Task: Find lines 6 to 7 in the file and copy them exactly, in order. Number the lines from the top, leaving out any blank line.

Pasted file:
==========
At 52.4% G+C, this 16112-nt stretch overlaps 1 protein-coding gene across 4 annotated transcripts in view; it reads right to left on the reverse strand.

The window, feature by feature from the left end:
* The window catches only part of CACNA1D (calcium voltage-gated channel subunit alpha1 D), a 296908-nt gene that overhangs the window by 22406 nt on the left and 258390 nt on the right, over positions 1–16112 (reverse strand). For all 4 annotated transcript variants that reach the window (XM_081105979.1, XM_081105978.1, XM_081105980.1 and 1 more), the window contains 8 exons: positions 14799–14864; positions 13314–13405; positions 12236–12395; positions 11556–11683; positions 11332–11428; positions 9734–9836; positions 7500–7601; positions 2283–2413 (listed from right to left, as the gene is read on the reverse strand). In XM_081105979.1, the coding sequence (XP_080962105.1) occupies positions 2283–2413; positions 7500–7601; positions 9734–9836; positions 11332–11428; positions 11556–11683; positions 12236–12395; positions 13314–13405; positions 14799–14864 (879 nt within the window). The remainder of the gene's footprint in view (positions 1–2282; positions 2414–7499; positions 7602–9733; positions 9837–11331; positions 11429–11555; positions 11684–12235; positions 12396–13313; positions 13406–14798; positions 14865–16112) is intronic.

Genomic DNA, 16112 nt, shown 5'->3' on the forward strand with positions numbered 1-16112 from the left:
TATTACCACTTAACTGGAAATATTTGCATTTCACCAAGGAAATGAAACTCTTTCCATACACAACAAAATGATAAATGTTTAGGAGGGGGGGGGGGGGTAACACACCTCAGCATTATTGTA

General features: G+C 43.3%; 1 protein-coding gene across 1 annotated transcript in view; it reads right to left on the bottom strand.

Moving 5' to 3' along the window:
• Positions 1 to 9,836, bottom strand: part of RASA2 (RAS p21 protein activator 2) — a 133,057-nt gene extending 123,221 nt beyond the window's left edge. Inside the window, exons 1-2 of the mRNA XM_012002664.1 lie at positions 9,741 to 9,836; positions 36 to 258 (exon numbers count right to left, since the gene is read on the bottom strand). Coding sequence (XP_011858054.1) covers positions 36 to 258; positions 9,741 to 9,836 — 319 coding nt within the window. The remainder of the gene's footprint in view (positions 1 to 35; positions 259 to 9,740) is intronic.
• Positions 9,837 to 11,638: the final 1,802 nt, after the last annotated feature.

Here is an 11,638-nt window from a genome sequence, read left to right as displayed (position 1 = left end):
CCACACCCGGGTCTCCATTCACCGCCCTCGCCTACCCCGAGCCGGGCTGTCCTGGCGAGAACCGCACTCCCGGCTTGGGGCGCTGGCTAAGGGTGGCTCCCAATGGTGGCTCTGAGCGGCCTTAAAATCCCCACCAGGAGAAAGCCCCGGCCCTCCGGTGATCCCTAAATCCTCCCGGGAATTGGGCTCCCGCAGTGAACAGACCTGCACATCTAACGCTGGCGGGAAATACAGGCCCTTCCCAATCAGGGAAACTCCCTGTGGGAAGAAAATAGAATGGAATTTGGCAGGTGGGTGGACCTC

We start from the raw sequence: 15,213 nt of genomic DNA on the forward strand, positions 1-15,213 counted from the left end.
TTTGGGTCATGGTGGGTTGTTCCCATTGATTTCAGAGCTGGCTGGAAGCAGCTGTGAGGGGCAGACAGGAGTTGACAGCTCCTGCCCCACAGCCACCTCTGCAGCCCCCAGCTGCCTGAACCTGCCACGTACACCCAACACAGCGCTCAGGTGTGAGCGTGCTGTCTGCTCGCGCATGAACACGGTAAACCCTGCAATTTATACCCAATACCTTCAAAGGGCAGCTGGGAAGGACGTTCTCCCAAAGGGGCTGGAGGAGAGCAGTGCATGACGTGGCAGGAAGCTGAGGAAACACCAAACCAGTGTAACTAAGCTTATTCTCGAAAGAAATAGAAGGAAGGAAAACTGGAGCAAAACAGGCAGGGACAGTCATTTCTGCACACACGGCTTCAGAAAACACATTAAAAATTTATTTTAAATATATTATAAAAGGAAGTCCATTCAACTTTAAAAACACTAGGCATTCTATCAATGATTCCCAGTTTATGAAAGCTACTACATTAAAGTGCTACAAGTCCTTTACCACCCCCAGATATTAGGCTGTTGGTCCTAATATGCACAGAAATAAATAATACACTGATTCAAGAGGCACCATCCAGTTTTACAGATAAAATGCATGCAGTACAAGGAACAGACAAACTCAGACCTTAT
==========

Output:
General features: G+C 43.3%; 1 protein-coding gene across 1 annotated transcript in view; it reads right to left on the bottom strand.

Moving 5' to 3' along the window: